Tropical Depression Cindy made landfall early Thursday morning on the northern Gulf Coast and will continue to impact parts of the United States through Friday.
Here are three things you should know to better prepare for possible impacts.
1) Heavy Rainfall Will Be the Primary Threat with Tropical Depression Cindy
A widespread swath of more than 5 inches of rainfall is expected from southeastern Louisiana through southern Mississippi into southern Alabama and the western Florida Panhandle. Local amounts of up to 12 inches of rain are possible.
Flash flood watches are posted from eastern Texas into Louisiana, southern and eastern Arkansas, western Tennessee, portions of Mississippi, Alabama and the western Florida Panhandle, where multiple rounds of heavy rain could result in significant flash flooding. Heavy rain will then slide into the central Appalachians and into the mid-Atlantic Friday night into Saturday.
2) Don't Focus Just on the Cone
Most people pay attention to because the worst impacts frequently can occur near the cone. The forecast cone represents the probable track of a tropical cyclone's center and becomes wider over time as the forecast uncertainty increases. However, southwesterly wind shear caused Cindy to be lopsided, with most of the convection east and north of the center, where much of the rain and wind impacts will be experienced.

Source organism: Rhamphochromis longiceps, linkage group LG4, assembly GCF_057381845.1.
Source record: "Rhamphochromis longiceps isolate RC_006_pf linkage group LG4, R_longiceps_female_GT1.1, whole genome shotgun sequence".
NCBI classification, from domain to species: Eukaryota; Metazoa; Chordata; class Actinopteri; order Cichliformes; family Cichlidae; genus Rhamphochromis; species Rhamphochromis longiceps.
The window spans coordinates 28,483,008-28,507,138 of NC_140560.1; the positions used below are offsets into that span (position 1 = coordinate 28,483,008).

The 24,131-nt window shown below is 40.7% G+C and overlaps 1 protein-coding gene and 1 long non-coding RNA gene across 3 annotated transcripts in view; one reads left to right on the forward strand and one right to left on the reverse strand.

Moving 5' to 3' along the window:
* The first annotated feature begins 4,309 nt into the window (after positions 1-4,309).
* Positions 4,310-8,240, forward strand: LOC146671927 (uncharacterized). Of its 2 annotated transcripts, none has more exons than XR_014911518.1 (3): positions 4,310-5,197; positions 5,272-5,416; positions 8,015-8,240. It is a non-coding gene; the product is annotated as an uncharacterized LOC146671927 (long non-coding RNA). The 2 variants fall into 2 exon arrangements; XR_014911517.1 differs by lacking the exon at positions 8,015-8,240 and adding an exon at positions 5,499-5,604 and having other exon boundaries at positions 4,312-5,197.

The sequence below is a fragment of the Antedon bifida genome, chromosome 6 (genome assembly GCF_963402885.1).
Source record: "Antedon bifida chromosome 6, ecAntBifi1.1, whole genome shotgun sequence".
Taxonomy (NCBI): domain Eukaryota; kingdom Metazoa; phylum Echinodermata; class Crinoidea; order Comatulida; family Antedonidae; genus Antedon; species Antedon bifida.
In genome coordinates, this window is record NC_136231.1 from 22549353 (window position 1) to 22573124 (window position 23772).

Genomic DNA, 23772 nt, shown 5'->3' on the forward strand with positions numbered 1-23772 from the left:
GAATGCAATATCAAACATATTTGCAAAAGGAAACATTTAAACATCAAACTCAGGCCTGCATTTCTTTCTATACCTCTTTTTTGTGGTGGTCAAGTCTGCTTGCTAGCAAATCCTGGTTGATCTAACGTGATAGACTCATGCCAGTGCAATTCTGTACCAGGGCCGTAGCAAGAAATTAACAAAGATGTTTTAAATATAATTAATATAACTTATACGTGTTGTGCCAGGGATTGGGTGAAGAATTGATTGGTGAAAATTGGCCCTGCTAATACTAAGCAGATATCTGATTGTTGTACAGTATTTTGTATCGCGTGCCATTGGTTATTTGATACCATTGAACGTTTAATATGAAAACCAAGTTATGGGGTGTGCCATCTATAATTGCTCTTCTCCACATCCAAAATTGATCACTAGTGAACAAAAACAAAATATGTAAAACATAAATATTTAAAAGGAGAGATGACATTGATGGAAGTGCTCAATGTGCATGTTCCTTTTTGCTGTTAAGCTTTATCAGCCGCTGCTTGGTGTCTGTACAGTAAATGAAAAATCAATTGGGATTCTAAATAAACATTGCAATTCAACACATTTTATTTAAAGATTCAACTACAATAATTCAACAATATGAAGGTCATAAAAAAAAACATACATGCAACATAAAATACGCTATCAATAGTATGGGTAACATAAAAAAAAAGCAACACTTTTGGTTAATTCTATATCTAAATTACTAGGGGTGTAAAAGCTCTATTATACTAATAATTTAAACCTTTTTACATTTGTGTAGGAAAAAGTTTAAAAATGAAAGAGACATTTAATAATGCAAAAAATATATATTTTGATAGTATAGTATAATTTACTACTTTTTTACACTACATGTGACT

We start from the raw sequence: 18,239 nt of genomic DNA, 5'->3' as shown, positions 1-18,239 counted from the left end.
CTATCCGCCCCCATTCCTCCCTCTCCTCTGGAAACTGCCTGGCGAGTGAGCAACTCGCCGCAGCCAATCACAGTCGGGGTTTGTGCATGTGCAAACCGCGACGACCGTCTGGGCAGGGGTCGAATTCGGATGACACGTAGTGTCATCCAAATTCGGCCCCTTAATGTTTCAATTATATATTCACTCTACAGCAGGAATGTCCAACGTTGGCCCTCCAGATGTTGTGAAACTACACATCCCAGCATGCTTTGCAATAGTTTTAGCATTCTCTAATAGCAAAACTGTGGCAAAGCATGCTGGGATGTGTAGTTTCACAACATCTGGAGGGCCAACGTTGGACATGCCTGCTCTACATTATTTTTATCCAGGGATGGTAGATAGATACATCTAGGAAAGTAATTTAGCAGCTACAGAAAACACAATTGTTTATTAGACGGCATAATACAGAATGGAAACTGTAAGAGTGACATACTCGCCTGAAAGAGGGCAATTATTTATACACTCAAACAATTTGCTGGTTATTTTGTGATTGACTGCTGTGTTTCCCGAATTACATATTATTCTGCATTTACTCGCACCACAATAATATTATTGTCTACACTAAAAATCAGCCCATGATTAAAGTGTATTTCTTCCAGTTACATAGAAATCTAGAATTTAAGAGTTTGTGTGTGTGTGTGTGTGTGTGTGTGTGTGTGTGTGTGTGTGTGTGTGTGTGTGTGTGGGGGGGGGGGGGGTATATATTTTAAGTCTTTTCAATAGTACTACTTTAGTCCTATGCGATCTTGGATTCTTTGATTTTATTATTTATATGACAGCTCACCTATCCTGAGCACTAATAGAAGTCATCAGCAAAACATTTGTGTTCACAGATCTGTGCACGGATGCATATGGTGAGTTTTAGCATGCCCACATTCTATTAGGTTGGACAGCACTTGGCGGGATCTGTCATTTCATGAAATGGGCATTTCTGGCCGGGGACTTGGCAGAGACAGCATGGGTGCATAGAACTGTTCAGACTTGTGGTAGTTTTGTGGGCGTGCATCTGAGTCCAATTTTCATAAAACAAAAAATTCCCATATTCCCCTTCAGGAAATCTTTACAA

3) There Could Be Tornadoes and Storm Surge
In addition to the threat of heavy rain and gusty winds, tornadoes are also possible. The risk for an isolated tornado will persist through Thursday, mainly from the central Gulf Coast into the lower Mississippi Valley and Tennessee Valley. A storm surge of 1 to 3 feet above ground level is possible along the Gulf Coast from southeastern Texas to the western Florida Panhandle, especially in areas of strong onshore winds. This could lead to coastal flooding, particularly at high tide.
Be prepared. Protect your home and your family!
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Check out Weather Underground for the full article.